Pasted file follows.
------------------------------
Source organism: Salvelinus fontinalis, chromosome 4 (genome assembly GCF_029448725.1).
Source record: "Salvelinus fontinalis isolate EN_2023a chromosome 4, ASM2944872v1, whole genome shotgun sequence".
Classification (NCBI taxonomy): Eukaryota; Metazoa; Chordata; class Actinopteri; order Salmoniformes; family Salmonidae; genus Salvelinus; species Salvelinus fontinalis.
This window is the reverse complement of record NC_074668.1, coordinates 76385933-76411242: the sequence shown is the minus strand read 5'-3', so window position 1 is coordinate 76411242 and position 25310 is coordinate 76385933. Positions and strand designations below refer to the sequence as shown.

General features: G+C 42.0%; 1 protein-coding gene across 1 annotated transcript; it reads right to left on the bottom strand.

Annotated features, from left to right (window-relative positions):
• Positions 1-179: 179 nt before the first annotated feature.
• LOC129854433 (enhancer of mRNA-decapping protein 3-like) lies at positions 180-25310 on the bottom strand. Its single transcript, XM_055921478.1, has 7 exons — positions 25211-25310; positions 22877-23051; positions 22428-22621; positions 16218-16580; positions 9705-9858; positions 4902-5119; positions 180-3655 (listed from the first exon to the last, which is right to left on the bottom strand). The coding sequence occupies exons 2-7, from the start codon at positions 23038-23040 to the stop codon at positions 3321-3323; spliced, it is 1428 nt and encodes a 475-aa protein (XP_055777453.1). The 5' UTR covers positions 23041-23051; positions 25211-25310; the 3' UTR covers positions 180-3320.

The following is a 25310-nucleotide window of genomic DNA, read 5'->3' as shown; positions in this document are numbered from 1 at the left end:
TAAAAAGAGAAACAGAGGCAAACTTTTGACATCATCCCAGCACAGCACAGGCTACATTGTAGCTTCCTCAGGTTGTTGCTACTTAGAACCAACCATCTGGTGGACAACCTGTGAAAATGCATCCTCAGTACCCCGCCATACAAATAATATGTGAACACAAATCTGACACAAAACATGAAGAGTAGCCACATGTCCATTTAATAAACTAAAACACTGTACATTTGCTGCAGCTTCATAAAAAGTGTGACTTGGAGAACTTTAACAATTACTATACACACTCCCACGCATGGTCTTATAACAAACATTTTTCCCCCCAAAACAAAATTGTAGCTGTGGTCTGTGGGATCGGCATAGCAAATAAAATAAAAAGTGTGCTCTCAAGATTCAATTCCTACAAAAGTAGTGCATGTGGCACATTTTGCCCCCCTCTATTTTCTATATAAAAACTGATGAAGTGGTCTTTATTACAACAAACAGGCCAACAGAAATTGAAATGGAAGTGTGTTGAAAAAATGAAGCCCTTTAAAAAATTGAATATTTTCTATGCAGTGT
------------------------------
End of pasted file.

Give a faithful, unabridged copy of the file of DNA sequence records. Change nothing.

Source organism: Salvelinus fontinalis, chromosome 4 (genome assembly GCF_029448725.1).
Source record: "Salvelinus fontinalis isolate EN_2023a chromosome 4, ASM2944872v1, whole genome shotgun sequence".
Classification (NCBI taxonomy): Eukaryota; Metazoa; Chordata; class Actinopteri; order Salmoniformes; family Salmonidae; genus Salvelinus; species Salvelinus fontinalis.
This window is the reverse complement of record NC_074668.1, coordinates 76385933-76411242: the sequence shown is the minus strand read 5'-3', so window position 1 is coordinate 76411242 and position 25310 is coordinate 76385933. Positions and strand designations below refer to the sequence as shown.

General features: G+C 42.0%; 1 protein-coding gene across 1 annotated transcript; it reads right to left on the bottom strand.

Annotated features, from left to right (window-relative positions):
• Positions 1-179: 179 nt before the first annotated feature.
• LOC129854433 (enhancer of mRNA-decapping protein 3-like) lies at positions 180-25310 on the bottom strand. Its single transcript, XM_055921478.1, has 7 exons — positions 25211-25310; positions 22877-23051; positions 22428-22621; positions 16218-16580; positions 9705-9858; positions 4902-5119; positions 180-3655 (listed from the first exon to the last, which is right to left on the bottom strand). The coding sequence occupies exons 2-7, from the start codon at positions 23038-23040 to the stop codon at positions 3321-3323; spliced, it is 1428 nt and encodes a 475-aa protein (XP_055777453.1). The 5' UTR covers positions 23041-23051; positions 25211-25310; the 3' UTR covers positions 180-3320.

The following is a 25310-nucleotide window of genomic DNA, read 5'->3' as shown; positions in this document are numbered from 1 at the left end:
TAAAAAGAGAAACAGAGGCAAACTTTTGACATCATCCCAGCACAGCACAGGCTACATTGTAGCTTCCTCAGGTTGTTGCTACTTAGAACCAACCATCTGGTGGACAACCTGTGAAAATGCATCCTCAGTACCCCGCCATACAAATAATATGTGAACACAAATCTGACACAAAACATGAAGAGTAGCCACATGTCCATTTAATAAACTAAAACACTGTACATTTGCTGCAGCTTCATAAAAAGTGTGACTTGGAGAACTTTAACAATTACTATACACACTCCCACGCATGGTCTTATAACAAACATTTTTCCCCCCAAAACAAAATTGTAGCTGTGGTCTGTGGGATCGGCATAGCAAATAAAATAAAAAGTGTGCTCTCAAGATTCAATTCCTACAAAAGTAGTGCATGTGGCACATTTTGCCCCCCTCTATTTTCTATATAAAAACTGATGAAGTGGTCTTTATTACAACAAACAGGCCAACAGAAATTGAAATGGAAGTGTGTTGAAAAAATGAAGCCCTTTAAAAAATTGAATATTTTCTATGCAGTGT